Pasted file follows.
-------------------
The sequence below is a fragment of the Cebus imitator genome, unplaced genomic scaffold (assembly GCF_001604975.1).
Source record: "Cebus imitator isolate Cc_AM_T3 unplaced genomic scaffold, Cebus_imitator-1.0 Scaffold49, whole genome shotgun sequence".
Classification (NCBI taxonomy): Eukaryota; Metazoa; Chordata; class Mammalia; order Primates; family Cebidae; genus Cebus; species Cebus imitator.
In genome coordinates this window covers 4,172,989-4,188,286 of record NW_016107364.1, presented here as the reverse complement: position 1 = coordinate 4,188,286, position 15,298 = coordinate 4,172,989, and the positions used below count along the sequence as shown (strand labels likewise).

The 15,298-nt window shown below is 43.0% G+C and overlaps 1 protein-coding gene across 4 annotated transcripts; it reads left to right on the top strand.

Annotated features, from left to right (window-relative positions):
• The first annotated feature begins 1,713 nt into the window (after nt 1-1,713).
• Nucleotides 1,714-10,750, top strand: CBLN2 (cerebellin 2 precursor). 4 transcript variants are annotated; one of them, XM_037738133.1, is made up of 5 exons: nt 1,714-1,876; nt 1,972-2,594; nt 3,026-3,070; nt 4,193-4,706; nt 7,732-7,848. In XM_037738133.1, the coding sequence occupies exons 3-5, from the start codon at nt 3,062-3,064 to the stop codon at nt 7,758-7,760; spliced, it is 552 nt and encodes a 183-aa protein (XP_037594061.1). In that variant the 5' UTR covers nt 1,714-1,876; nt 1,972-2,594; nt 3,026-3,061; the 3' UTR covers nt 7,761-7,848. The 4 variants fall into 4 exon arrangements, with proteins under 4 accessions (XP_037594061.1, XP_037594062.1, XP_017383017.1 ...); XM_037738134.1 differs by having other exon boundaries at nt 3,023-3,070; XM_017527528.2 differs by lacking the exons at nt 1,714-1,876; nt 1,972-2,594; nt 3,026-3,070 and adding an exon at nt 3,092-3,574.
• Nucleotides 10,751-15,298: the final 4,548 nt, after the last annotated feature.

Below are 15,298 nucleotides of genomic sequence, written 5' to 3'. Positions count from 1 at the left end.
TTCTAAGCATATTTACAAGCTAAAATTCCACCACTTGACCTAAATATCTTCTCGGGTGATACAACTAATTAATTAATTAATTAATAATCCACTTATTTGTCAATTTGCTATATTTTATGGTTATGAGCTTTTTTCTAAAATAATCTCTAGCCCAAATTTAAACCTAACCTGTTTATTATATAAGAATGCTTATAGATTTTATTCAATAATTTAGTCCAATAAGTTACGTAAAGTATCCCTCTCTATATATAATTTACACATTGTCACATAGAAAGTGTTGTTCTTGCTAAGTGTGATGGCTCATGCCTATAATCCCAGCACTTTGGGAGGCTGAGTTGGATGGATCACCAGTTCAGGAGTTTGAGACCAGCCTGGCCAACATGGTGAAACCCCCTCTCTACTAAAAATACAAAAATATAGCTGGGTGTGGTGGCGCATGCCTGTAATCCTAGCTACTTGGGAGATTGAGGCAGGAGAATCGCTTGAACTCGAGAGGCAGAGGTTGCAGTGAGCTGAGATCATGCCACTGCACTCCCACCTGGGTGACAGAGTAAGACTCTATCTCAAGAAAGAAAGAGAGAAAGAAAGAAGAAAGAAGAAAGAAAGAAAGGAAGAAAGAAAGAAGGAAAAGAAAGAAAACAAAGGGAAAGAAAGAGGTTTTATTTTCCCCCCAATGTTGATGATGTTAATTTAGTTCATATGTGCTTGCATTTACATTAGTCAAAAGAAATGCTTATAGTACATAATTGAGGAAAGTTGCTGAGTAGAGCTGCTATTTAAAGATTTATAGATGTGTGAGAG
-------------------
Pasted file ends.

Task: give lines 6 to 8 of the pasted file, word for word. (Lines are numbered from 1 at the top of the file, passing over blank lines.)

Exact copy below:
Annotated features, from left to right (window-relative positions):
• The first annotated feature begins 1,713 nt into the window (after nt 1-1,713).
• Nucleotides 1,714-10,750, top strand: CBLN2 (cerebellin 2 precursor). 4 transcript variants are annotated; one of them, XM_037738133.1, is made up of 5 exons: nt 1,714-1,876; nt 1,972-2,594; nt 3,026-3,070; nt 4,193-4,706; nt 7,732-7,848. In XM_037738133.1, the coding sequence occupies exons 3-5, from the start codon at nt 3,062-3,064 to the stop codon at nt 7,758-7,760; spliced, it is 552 nt and encodes a 183-aa protein (XP_037594061.1). In that variant the 5' UTR covers nt 1,714-1,876; nt 1,972-2,594; nt 3,026-3,061; the 3' UTR covers nt 7,761-7,848. The 4 variants fall into 4 exon arrangements, with proteins under 4 accessions (XP_037594061.1, XP_037594062.1, XP_017383017.1 ...); XM_037738134.1 differs by having other exon boundaries at nt 3,023-3,070; XM_017527528.2 differs by lacking the exons at nt 1,714-1,876; nt 1,972-2,594; nt 3,026-3,070 and adding an exon at nt 3,092-3,574.